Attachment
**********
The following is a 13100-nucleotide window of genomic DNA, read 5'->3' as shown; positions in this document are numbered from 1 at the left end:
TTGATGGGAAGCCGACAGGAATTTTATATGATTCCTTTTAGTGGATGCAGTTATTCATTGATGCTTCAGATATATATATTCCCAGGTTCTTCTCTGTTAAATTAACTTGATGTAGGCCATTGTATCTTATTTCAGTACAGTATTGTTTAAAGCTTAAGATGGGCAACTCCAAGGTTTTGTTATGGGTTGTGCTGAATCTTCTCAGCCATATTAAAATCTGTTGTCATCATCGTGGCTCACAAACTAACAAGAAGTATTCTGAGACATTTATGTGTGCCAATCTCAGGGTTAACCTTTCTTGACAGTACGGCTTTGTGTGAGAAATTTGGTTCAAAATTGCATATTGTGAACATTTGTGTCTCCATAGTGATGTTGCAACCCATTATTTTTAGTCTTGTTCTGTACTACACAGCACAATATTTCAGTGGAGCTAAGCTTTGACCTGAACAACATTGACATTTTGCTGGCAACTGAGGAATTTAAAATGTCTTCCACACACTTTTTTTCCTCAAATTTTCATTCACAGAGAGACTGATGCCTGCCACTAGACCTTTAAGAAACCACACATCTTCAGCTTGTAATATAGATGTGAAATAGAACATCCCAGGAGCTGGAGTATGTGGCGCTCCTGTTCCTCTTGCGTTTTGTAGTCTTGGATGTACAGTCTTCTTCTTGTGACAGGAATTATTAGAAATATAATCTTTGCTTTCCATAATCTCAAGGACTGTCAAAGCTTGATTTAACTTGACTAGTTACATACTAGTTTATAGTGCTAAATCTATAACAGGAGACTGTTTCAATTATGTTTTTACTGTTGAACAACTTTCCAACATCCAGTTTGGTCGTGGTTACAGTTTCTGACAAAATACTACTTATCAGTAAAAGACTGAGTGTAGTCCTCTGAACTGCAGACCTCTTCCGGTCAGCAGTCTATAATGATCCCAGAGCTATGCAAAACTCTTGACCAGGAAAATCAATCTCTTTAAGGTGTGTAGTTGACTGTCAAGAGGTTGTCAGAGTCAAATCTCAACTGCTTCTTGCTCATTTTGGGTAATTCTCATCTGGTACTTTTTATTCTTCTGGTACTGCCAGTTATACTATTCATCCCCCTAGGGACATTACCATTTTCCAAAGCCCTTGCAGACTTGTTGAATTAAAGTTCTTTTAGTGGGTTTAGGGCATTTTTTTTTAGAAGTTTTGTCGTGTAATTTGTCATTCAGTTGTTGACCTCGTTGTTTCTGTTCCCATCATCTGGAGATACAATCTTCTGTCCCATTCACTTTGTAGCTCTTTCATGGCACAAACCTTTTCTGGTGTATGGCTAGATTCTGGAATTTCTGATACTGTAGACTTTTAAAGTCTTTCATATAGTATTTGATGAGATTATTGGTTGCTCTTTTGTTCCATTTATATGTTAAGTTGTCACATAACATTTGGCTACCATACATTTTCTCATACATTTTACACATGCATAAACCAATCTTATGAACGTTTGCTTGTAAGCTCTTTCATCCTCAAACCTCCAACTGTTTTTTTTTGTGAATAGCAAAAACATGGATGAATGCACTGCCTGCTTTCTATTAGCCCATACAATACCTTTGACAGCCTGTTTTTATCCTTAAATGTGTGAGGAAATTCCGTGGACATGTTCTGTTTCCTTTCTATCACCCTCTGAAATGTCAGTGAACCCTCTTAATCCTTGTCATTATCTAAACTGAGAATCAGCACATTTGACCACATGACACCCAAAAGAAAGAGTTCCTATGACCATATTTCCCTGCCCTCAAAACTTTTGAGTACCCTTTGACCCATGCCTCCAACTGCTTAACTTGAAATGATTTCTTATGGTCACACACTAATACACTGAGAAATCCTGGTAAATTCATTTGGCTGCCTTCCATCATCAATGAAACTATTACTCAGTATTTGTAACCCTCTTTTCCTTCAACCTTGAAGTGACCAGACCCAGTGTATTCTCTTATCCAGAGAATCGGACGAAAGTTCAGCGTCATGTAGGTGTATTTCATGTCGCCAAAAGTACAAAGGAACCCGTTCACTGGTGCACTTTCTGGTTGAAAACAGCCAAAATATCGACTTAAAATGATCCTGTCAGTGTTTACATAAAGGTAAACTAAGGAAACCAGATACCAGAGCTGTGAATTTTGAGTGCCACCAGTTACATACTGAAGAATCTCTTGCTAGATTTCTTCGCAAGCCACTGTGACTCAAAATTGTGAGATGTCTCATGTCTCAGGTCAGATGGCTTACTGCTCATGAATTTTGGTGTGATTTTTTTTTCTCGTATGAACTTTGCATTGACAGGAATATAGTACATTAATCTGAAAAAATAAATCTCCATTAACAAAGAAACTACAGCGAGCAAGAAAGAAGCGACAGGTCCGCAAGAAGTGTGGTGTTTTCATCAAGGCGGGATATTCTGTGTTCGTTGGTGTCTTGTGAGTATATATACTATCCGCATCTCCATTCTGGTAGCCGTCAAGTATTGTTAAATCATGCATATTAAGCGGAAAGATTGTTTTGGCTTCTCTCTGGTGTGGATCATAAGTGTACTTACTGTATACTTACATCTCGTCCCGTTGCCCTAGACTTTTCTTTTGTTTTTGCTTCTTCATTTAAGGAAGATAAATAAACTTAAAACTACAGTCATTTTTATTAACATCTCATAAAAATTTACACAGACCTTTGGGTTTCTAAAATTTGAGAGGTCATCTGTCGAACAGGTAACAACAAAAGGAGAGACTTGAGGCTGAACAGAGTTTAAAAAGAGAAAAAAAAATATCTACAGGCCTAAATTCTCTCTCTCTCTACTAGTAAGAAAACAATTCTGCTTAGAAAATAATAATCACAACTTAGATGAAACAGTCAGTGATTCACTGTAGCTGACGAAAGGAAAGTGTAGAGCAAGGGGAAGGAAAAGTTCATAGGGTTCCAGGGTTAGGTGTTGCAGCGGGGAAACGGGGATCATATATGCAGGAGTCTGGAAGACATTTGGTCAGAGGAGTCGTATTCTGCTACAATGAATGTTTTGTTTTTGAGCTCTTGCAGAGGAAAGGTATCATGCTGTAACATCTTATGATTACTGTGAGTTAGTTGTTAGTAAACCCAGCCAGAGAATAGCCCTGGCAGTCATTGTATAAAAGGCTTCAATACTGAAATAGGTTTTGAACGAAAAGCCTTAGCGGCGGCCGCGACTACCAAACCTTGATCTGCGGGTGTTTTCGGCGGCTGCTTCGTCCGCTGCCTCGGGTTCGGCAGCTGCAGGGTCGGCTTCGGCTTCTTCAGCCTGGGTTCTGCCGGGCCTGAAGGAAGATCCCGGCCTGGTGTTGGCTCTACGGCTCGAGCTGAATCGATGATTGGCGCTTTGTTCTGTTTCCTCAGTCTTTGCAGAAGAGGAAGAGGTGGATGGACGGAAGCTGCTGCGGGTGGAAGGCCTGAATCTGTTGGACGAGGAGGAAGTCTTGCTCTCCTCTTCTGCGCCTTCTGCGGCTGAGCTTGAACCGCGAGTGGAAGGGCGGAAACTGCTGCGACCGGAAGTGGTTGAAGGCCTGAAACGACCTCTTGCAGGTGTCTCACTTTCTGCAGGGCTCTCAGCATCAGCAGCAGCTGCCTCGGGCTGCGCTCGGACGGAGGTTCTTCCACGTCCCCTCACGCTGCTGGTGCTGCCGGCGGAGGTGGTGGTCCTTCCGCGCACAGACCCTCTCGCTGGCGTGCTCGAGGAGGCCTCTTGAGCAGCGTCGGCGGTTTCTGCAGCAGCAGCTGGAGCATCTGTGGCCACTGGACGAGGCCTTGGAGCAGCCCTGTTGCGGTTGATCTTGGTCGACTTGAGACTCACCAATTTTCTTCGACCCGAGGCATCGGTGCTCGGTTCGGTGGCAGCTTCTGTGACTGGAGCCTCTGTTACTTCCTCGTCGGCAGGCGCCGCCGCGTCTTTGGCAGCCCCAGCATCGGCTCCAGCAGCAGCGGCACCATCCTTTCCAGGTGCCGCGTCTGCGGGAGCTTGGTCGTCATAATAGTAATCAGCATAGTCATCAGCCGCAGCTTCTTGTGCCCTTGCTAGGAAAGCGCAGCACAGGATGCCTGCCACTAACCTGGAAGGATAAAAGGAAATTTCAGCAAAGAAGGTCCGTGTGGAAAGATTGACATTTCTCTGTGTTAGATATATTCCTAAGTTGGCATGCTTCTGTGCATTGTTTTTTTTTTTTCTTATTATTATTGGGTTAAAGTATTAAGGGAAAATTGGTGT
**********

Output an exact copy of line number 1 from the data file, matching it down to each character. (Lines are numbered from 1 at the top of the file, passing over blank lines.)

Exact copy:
The following is a 13100-nucleotide window of genomic DNA, read 5'->3' as shown; positions in this document are numbered from 1 at the left end: